Standing in the river.

If anybody walking the road were to stop a moment and look over the wall, they might see this. Now, it is past her knees, and just the tips of her fingers pull at the tension of the surface. If you were to join her you may notice that the water is reaching towards her hands, rather than her pushing into it. You won’t though. That is why she is here. Just to stand, alone.


She likes it. The sound of it. She comes here to stop thinking. Here, everything manages to stop. It starts with her toes; and when they stop, no longer tingling, she goes deeper, and plunges her hands in too, with the palms open, and her bones turn to dead metal, and all that’s left in the world is a shirt and a head.


She can see the sky in front of her is dark, but behind she knows the sun is bright. The yellow-orange water tells her it will sink though, but the river will stay. Light and cold. She steps further. It’s reached her sternum, her handbag is long gone, the feeling is leaving, but there’s still so many words going around and her head can’t hold them all. So many people and voices making sounds. The water holds her, its presence is firm and constant.


When the surface reaches her collarbones, her breathing will deafen her to the noise. She will just be.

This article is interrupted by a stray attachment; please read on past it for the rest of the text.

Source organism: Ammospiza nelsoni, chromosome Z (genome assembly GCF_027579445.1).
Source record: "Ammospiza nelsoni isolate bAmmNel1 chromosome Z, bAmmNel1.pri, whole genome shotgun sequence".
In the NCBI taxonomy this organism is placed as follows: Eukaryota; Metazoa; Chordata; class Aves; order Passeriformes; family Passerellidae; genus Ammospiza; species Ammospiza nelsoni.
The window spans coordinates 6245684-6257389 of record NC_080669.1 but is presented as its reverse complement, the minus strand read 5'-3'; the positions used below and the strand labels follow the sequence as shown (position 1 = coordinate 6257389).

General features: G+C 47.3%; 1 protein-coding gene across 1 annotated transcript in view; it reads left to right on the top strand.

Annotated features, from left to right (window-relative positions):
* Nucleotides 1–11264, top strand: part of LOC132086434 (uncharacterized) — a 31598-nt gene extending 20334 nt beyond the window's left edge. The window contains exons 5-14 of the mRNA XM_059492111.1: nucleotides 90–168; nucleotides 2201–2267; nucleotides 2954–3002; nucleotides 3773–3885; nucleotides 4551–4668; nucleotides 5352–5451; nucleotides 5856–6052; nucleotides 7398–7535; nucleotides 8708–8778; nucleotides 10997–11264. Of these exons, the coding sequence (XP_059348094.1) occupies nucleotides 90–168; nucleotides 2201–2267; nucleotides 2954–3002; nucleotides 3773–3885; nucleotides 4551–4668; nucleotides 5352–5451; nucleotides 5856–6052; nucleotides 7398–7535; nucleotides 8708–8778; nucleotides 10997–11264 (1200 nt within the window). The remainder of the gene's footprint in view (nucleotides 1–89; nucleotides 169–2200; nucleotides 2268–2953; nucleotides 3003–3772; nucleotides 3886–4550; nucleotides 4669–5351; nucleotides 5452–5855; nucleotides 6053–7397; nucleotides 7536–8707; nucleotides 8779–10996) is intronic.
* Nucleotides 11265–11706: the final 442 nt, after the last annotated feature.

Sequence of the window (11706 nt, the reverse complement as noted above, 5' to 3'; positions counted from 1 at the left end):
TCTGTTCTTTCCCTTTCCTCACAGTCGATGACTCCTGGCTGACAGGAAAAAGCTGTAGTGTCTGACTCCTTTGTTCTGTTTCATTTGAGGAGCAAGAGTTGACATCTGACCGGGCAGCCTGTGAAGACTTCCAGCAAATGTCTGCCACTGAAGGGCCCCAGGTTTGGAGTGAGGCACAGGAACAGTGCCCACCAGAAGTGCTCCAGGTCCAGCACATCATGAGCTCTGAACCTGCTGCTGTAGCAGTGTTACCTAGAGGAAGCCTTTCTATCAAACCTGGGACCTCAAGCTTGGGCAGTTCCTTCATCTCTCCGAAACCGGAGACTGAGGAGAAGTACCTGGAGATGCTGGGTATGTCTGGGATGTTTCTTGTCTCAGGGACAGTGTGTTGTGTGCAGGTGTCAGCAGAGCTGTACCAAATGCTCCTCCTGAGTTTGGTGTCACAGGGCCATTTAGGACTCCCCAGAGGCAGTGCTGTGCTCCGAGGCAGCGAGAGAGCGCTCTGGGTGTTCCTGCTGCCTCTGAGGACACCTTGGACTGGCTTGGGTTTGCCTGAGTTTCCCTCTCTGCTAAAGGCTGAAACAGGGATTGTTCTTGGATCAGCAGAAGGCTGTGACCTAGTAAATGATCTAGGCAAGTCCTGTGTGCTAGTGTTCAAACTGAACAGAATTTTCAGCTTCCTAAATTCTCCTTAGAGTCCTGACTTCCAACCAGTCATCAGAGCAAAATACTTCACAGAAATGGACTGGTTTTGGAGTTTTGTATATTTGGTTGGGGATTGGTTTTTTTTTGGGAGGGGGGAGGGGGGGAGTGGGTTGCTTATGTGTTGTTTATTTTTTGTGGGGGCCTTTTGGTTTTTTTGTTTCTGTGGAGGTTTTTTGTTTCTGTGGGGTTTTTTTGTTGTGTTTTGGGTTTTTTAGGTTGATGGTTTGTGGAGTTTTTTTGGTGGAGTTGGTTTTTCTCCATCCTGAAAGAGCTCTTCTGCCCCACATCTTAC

Although her eyes shut minutes ago, she smiles, with nobody to see it. She sees everything through closed eyelids. The muddy slope down to the stream, her abandoned shoes (ha!) and the bronze scum cumulating around the edges of the water.


She allows it to pull her and she leans to the left, swaying with the weight of the current, and she sees them all, the voices, all the noise and the questions, the demands. She sees them but finally, doesn’t hear them. She relaxes further, leans at a more unnatural angle. She feels something glide past her face, with the sharp flatness of the other: something not of the river. A dead leaf or an old ATM receipt. The current presses on her. She leans more, filled by the white noise of the moving water, and breathes in silence.


© Lydia Allison 2012

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